Over a third of all drownings recorded in Ireland between 1988 and 2012 were classified as suicides, according to a report from Water Safety Ireland.
36 per cent of fatalities in the period were classed as in ‘intentional’. Of that figure, the vast majority were by suicide, while a small number (less than 1 per cent) involved foul play.
The actual figure for suicides may be far higher, as 19 per cent of drownings in the period remain ‘undetermined’.
Accidental drownings made up by far the largest category, at 43 per cent of the total.
An overwhelming majority of victims were men — accounting for almost four-fifths (79 per cent) of the total. Data compiled over the 25 year period gives a profile of a man aged 42 as the average drowning victim.
The data shows that, on average, 140 people die from drowning every year in Ireland. In 79 per cent of cases, the victim died in a body of water near their home where there was “a potential familiarity between the victim and the drowning venue”.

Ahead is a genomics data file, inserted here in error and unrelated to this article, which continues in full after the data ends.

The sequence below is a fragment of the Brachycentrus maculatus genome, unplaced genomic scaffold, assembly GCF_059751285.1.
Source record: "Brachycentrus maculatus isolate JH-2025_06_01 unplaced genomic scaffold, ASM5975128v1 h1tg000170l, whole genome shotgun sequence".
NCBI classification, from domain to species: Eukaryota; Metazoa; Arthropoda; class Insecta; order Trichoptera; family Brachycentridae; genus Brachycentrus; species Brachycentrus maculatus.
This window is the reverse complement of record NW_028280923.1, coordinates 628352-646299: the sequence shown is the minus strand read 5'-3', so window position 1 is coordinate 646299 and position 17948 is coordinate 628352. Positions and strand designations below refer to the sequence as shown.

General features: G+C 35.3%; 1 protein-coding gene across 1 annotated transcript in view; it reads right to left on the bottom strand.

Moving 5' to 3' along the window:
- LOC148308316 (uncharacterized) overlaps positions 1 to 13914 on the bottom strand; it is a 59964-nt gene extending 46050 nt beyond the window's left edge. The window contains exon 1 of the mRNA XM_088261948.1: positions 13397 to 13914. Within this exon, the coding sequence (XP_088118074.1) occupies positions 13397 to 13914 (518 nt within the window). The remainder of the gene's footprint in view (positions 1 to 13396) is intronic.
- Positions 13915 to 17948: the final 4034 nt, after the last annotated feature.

Irish people were the victim in 97 per cent of cases, followed by those from other European countries.
Regarding the high proportion of suicide deaths, Water Safety Ireland CEO Roger Sweeney said it was likely the case that the high level of ‘undetermined’ causes of drowning were masking the correct figures on suicides by drowning.
He said he was concerned at the high level of ‘undetermined’ causes or ‘open verdicts’ made by Coroners.
IWS, which is the country’s statutory body for promoting water safety, has developed a new Suicide and Self Harm Intervention Policy to outline how its members should respond to someone who is contemplating taking their own life.
“Our primary school water safety programme will definitely help in the longer term too,”
Sweeney told TheJournal.ie.
“We often receive reports of people entering the water but reacting as if to change their mind about suicide, perhaps because of the cold shock of open water.
“Our primary school pupil training programme will ensure that as these children get older, that they will have the skills necessary to survive in water and save themselves.
Twelve people drowned in single two week period this year during the summer heatwave. IWS-trained lifeguards plucked people from 559 situations where they were in danger of drowning in July — a rise of more than 250 compared to the entire bathing season last year.